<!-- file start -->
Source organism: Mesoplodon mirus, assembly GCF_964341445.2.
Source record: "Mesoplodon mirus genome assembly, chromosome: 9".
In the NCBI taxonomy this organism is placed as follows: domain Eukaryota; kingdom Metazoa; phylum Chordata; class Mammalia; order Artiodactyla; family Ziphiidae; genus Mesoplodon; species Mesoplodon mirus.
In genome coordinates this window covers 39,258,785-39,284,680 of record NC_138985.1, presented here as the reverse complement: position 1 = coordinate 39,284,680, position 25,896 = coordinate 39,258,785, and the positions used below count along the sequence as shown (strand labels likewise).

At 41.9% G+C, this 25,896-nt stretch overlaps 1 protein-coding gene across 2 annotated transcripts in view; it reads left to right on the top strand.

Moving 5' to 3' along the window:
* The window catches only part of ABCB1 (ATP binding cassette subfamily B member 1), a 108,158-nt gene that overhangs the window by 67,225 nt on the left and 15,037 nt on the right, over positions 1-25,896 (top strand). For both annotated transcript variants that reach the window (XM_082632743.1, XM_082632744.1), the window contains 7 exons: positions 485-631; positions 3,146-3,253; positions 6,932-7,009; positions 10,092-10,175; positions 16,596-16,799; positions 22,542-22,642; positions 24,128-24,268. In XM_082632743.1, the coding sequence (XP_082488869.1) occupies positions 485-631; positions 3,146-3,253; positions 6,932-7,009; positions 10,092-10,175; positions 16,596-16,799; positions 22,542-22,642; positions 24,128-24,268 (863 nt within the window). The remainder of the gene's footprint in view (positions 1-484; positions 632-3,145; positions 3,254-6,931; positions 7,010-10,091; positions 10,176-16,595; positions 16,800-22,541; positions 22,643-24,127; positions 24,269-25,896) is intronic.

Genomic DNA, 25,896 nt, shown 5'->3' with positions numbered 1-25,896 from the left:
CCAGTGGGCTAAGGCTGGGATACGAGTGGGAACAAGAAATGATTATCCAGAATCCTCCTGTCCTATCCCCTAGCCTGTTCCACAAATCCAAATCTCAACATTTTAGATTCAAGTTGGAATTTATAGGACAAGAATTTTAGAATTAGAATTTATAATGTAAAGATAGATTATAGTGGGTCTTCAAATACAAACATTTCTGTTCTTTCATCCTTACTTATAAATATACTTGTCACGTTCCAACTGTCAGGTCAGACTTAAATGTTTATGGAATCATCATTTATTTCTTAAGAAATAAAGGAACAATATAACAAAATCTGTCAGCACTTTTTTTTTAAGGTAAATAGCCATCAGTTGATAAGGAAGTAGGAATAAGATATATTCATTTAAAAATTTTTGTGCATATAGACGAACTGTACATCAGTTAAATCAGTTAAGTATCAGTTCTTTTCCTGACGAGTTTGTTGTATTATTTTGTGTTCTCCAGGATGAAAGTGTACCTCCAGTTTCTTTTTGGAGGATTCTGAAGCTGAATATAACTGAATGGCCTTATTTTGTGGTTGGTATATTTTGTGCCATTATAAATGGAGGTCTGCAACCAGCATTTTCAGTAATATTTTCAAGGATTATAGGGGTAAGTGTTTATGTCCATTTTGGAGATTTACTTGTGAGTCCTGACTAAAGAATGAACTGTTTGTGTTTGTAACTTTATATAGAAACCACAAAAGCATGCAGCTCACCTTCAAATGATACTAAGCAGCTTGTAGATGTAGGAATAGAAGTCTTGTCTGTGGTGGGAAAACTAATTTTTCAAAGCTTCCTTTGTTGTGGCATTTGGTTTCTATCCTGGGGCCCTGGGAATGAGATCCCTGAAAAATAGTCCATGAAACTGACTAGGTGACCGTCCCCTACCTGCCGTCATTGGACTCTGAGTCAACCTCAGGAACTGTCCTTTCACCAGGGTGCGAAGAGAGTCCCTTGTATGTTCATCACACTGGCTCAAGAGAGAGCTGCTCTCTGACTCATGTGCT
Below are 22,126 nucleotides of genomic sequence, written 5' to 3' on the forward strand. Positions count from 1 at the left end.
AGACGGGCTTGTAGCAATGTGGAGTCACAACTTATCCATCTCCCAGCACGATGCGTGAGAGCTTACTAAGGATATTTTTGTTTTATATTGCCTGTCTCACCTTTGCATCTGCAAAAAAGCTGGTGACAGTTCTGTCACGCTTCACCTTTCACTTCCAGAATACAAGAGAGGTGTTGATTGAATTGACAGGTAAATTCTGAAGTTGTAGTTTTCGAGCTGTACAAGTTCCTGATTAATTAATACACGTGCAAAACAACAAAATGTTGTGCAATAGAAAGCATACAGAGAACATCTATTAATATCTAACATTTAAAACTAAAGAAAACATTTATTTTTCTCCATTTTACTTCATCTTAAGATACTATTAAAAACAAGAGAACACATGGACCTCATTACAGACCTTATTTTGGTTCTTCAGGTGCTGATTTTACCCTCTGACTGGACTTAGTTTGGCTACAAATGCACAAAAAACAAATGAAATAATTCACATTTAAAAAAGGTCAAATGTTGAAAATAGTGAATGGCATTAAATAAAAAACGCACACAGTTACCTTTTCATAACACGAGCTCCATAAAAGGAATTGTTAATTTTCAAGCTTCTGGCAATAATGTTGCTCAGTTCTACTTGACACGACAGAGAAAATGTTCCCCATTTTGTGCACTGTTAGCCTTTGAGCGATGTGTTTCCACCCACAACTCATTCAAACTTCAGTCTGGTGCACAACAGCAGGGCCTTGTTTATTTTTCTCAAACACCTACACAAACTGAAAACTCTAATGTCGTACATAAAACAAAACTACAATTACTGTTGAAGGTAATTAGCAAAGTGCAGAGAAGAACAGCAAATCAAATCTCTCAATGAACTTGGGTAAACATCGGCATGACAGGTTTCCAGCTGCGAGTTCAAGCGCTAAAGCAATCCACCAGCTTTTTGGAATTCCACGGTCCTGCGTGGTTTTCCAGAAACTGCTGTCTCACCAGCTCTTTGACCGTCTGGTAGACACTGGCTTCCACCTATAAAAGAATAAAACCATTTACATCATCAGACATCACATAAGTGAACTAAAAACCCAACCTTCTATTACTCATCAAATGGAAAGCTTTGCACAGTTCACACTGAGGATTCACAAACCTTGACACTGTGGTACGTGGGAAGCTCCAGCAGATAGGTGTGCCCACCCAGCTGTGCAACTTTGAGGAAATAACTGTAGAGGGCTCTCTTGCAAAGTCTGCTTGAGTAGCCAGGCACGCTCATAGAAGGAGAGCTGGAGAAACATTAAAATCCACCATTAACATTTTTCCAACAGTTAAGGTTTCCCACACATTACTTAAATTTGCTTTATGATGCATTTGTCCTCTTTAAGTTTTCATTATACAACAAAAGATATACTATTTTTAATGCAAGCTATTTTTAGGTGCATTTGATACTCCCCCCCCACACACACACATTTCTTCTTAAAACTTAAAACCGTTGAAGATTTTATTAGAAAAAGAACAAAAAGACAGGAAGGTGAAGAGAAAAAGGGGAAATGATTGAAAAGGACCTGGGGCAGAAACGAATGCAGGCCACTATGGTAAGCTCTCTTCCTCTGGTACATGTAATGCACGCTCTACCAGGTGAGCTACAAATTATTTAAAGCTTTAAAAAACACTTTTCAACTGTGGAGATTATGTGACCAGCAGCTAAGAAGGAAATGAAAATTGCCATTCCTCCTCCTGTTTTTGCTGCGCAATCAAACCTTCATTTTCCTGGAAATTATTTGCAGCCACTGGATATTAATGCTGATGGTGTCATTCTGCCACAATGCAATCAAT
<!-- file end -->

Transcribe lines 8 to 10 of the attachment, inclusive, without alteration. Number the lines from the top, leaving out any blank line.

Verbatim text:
Genomic DNA, 25,896 nt, shown 5'->3' with positions numbered 1-25,896 from the left:
CCAGTGGGCTAAGGCTGGGATACGAGTGGGAACAAGAAATGATTATCCAGAATCCTCCTGTCCTATCCCCTAGCCTGTTCCACAAATCCAAATCTCAACATTTTAGATTCAAGTTGGAATTTATAGGACAAGAATTTTAGAATTAGAATTTATAATGTAAAGATAGATTATAGTGGGTCTTCAAATACAAACATTTCTGTTCTTTCATCCTTACTTATAAATATACTTGTCACGTTCCAACTGTCAGGTCAGACTTAAATGTTTATGGAATCATCATTTATTTCTTAAGAAATAAAGGAACAATATAACAAAATCTGTCAGCACTTTTTTTTTAAGGTAAATAGCCATCAGTTGATAAGGAAGTAGGAATAAGATATATTCATTTAAAAATTTTTGTGCATATAGACGAACTGTACATCAGTTAAATCAGTTAAGTATCAGTTCTTTTCCTGACGAGTTTGTTGTATTATTTTGTGTTCTCCAGGATGAAAGTGTACCTCCAGTTTCTTTTTGGAGGATTCTGAAGCTGAATATAACTGAATGGCCTTATTTTGTGGTTGGTATATTTTGTGCCATTATAAATGGAGGTCTGCAACCAGCATTTTCAGTAATATTTTCAAGGATTATAGGGGTAAGTGTTTATGTCCATTTTGGAGATTTACTTGTGAGTCCTGACTAAAGAATGAACTGTTTGTGTTTGTAACTTTATATAGAAACCACAAAAGCATGCAGCTCACCTTCAAATGATACTAAGCAGCTTGTAGATGTAGGAATAGAAGTCTTGTCTGTGGTGGGAAAACTAATTTTTCAAAGCTTCCTTTGTTGTGGCATTTGGTTTCTATCCTGGGGCCCTGGGAATGAGATCCCTGAAAAATAGTCCATGAAACTGACTAGGTGACCGTCCCCTACCTGCCGTCATTGGACTCTGAGTCAACCTCAGGAACTGTCCTTTCACCAGGGTGCGAAGAGAGTCCCTTGTATGTTCATCACACTGGCTCAAGAGAGAGCTGCTCTCTGACTCATGTGCT
Below are 22,126 nucleotides of genomic sequence, written 5' to 3' on the forward strand. Positions count from 1 at the left end.